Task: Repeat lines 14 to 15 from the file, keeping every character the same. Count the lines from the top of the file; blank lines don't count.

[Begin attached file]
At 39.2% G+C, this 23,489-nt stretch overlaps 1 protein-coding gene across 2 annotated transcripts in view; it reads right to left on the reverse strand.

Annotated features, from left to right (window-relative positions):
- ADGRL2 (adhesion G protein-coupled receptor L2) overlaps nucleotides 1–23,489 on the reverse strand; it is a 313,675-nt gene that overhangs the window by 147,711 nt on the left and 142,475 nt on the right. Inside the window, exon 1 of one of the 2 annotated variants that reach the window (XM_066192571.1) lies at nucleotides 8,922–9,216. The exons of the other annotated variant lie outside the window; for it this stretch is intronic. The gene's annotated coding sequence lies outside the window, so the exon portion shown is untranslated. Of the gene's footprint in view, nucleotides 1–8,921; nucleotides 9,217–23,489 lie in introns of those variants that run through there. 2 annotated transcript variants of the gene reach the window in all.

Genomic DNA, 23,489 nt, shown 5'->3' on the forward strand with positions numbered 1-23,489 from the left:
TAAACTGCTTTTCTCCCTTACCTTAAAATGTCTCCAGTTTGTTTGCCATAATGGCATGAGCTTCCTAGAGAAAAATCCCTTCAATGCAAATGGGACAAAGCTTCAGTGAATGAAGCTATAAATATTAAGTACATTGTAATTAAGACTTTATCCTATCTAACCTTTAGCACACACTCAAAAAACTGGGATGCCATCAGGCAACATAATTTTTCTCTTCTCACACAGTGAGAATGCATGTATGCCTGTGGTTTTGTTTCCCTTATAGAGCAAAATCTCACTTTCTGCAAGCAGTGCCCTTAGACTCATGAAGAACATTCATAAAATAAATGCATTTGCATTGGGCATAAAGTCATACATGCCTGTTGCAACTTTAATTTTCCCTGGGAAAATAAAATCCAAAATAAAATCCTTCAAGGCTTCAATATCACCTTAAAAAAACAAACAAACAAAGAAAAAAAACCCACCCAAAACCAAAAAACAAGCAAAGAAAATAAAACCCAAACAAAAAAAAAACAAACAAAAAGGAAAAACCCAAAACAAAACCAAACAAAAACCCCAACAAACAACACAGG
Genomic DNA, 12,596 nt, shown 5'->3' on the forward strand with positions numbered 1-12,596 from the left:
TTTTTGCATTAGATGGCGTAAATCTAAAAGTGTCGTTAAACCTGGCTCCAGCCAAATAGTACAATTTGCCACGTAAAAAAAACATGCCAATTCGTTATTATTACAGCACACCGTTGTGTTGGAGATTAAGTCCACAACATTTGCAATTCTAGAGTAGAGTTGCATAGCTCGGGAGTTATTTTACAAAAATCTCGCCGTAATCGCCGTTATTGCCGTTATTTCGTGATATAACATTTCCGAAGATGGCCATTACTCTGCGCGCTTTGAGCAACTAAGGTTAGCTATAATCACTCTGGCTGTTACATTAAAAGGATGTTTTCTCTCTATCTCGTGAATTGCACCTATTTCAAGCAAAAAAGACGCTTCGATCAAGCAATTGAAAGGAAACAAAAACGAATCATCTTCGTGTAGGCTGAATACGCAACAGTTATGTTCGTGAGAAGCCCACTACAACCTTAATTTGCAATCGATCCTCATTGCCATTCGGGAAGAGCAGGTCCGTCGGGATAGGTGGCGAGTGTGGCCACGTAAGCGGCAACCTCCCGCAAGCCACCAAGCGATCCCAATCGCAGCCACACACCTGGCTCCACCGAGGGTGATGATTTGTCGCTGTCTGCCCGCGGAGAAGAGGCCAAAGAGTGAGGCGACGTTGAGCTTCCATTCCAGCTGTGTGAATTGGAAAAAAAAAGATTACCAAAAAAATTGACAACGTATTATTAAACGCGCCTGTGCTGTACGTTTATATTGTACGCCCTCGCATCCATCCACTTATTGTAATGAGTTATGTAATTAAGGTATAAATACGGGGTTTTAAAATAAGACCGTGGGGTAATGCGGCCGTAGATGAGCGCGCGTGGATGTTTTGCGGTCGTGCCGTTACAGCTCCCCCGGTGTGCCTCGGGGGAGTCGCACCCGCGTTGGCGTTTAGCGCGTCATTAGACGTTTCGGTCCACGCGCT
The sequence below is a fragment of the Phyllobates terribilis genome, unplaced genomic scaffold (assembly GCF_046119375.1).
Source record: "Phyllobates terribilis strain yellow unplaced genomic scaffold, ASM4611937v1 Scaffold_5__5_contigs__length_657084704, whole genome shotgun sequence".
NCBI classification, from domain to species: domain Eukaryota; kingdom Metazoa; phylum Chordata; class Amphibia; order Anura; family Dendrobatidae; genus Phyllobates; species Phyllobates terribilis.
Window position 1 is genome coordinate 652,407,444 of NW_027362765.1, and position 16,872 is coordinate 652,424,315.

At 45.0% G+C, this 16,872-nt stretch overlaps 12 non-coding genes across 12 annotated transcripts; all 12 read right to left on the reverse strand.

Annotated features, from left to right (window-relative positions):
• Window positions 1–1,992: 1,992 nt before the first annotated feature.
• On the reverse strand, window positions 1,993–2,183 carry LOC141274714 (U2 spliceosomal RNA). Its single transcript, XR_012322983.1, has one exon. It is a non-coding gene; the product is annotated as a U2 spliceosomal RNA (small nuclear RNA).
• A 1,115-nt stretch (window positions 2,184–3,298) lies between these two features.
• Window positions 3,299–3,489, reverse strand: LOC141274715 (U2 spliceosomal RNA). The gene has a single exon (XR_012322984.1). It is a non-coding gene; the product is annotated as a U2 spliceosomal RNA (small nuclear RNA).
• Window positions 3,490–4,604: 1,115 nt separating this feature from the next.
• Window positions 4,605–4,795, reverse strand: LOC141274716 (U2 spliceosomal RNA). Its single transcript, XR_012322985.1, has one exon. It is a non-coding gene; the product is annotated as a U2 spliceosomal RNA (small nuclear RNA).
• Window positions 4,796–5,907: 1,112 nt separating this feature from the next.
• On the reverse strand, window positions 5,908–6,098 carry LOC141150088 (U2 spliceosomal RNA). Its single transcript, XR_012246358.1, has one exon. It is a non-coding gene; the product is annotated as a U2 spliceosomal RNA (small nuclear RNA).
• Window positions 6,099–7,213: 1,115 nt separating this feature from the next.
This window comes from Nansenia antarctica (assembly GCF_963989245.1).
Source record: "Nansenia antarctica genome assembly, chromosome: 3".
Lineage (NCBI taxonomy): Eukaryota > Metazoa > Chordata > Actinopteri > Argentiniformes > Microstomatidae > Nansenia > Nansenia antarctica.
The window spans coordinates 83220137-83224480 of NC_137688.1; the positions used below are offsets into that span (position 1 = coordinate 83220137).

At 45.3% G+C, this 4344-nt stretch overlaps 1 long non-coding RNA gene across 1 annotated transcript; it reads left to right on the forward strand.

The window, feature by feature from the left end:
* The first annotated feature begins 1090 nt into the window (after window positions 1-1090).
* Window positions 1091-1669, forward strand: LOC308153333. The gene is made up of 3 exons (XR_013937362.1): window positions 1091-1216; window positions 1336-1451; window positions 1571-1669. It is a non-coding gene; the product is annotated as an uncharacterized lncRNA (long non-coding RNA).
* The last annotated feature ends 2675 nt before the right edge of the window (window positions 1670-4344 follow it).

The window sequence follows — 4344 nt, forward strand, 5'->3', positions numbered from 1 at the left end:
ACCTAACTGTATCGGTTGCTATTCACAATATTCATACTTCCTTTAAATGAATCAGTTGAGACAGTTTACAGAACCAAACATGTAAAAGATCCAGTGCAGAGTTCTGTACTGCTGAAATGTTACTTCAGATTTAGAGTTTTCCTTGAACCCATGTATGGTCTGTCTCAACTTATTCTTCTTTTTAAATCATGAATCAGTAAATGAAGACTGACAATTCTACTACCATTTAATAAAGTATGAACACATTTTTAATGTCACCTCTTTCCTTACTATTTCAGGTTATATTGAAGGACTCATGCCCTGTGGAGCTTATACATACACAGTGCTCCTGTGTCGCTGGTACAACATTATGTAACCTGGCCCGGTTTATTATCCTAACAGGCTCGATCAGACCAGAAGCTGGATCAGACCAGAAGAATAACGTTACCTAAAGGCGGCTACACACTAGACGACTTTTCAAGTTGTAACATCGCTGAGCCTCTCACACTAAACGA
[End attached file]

• Window positions 1–1,992: 1,992 nt before the first annotated feature.
• On the reverse strand, window positions 1,993–2,183 carry LOC141274714 (U2 spliceosomal RNA). Its single transcript, XR_012322983.1, has one exon. It is a non-coding gene; the product is annotated as a U2 spliceosomal RNA (small nuclear RNA).